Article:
Main cast: Joey King (Wren), Julia Goldani Telles (Hallie Knudsen), Jaz Sinclair (Chloe). Annalise Basso (Katie Jensen), Alex Fitzalan (Tom), Taylor Richardson (Lizzie Knudsen), Javier Botet (Slender Man)
Director: Sylvain White
Sigh. The Slender Man, which is a 21st-century invention born from the Something Awful forums, is a pretty good creepy creation – like its namesake, it is a thin creature with an ill-defined face which shows up to kidnap children for some nefarious purposes. What it actually is depends on whom is telling the story, as there is no fixed lore, but Slender Man chooses to go the low budget Blumhouse route and turn it into some manifestation of whiny female teen angst.
Four high school friends Wren, Hallie, Chloe, and Katie are typical of their kind, wishing for a way out of their boring Minnesota town and gossiping about boys, until one day they decide to summon the Slender Man via a ritual they found online. Sigh, surely these girls have seen those Candyman movies? Don’t call scary things into the house! This thing will either drive the people who summoned it crazy, kill them, or kidnap them. That’s what likely happens to Katie – she vanishes without a trace a week after the summoning, and now the three remaining young ladies have to figure out how to get Katie back before the Slender Man comes to get them too.
Well, the Slender Man can take them for all I care. This movie isn’t bad as much as it is just boring. For way too long it’s all talking and some silly jump scare moments, without anything else to generate the scares or suspense. The silly young ladies have no discernible personality, and they don’t even behave like the close friends they supposedly are, but rather, more like four people forced to pose as friends for a movie to take place. They have nothing that can get me to root for or against them. In fact, their brush with Slender Man occurs just because they happen to be bored and have nothing else to do. With a lack of compelling reason to care, I feel like I’m watching this movie because I too have nothing else to do.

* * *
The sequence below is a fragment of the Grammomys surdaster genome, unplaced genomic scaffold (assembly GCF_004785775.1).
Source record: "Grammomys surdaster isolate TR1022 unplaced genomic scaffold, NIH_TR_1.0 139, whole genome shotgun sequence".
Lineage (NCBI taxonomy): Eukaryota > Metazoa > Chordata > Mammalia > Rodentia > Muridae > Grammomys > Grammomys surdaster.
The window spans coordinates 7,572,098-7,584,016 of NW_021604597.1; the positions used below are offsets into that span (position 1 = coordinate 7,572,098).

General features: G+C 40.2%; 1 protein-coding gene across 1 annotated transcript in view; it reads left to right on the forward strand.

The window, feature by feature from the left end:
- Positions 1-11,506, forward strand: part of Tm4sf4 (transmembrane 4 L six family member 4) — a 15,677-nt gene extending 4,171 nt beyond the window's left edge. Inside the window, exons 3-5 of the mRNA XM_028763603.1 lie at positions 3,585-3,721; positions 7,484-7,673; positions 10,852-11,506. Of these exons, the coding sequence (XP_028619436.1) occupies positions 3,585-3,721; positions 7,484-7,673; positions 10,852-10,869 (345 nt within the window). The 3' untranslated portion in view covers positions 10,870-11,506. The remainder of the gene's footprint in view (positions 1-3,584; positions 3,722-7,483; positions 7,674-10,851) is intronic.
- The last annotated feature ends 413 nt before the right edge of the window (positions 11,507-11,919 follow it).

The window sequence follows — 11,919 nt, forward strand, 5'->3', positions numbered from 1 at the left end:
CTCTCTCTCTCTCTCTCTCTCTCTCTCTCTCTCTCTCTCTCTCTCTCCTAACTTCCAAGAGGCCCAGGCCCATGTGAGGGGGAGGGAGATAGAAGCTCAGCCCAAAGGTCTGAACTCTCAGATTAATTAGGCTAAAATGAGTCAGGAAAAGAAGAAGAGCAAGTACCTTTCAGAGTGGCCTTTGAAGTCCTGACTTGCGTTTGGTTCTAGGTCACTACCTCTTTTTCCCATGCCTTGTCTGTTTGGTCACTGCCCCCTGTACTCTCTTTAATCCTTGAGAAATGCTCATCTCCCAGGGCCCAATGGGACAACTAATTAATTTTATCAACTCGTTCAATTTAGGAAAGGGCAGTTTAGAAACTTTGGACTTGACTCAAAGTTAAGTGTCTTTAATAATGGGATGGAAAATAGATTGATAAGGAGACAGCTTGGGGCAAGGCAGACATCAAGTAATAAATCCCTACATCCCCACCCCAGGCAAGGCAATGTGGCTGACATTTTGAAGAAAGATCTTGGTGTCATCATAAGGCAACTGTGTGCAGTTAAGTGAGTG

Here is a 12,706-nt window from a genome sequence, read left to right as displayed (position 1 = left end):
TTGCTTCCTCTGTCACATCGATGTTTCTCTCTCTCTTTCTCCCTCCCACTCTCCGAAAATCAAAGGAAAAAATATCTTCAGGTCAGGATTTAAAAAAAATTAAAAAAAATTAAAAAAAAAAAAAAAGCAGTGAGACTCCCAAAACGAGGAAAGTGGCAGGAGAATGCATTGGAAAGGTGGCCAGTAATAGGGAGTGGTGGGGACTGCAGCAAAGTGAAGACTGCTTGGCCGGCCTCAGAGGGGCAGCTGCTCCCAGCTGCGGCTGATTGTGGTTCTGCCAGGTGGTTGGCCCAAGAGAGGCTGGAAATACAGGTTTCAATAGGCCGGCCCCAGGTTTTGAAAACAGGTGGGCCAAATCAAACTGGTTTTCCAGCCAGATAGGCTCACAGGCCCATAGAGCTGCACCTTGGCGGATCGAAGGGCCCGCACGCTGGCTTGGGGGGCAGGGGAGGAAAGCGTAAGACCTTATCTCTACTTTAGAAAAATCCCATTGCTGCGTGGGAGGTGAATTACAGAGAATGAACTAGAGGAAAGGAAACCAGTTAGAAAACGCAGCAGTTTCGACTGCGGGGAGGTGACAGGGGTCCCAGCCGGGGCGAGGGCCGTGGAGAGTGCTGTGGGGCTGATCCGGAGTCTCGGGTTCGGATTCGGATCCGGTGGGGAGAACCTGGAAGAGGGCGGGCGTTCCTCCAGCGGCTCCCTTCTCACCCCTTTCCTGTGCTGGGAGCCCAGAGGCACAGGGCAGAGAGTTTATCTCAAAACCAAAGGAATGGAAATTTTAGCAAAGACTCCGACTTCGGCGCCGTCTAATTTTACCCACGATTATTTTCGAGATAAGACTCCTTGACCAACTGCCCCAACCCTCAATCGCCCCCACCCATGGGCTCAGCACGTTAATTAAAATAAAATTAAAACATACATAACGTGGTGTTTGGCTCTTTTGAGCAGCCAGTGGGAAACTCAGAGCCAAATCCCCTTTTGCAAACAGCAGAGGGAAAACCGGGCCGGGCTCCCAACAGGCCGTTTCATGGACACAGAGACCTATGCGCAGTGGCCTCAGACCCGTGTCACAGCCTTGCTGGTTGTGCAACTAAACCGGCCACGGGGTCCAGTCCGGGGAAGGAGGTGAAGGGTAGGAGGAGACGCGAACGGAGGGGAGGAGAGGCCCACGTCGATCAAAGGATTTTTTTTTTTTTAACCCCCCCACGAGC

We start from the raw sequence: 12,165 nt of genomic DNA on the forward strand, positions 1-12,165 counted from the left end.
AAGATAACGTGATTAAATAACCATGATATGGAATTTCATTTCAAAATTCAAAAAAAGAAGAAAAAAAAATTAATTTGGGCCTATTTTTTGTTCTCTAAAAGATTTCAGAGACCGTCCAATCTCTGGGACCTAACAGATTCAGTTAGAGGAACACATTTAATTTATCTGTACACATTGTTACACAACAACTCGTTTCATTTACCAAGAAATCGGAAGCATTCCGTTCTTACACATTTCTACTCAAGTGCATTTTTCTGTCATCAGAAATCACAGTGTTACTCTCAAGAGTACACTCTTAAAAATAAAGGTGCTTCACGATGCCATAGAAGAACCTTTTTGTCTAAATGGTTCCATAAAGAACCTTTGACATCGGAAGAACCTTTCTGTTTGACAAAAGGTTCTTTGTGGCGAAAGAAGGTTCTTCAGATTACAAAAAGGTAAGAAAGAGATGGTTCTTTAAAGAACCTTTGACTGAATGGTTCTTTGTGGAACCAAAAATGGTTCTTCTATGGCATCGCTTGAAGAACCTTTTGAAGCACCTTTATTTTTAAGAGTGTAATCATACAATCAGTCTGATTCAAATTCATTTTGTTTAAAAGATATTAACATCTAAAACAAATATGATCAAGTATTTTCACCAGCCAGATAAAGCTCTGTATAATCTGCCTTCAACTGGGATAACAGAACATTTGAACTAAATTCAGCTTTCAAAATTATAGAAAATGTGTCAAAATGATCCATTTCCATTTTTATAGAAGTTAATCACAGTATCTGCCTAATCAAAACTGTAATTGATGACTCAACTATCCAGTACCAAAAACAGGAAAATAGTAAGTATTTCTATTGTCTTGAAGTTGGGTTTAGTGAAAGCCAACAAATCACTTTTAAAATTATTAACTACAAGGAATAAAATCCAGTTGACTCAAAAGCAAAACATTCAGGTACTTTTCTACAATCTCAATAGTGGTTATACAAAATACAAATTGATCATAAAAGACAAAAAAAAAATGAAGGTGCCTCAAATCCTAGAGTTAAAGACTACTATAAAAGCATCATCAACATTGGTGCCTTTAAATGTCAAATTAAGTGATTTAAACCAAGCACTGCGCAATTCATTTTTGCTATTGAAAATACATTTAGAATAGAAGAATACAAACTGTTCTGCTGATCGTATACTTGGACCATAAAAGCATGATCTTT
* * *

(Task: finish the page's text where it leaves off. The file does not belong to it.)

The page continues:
Another misstep is to reveal the Slender Man to the audience way too often, to the point of killing all sense of terror and trepidation because everyone watching this movie now knows that the villain is a comically fake CGI. It’s the same mistake made by the 2011 version of The Thing – when it comes to horror, the timing of the unmasking of the monster is crucial, and sometimes it’s far more terrifying if the audience only have a vague inkling of what it looks like until a penultimate moment. Here, it’s just jump scare, scenes of dumb girls doing things that are hard to make out as the scene is so poorly lit, and ooh, here’s the CGI clown that’s supposed to be Slender Man. Yawn, next.
Slender Man is so dull and full of missteps that even the denouement leaves me unmoved. All I can think of is that well, thank goodness that this one is over and done with. Seriously, of all the stories they could have done with Slender Man, they come up with… this? Go watch the first Candyman movie for a much better “I summoned the monster… oopsie!” movie – this one is a full blown snore all the way to the end.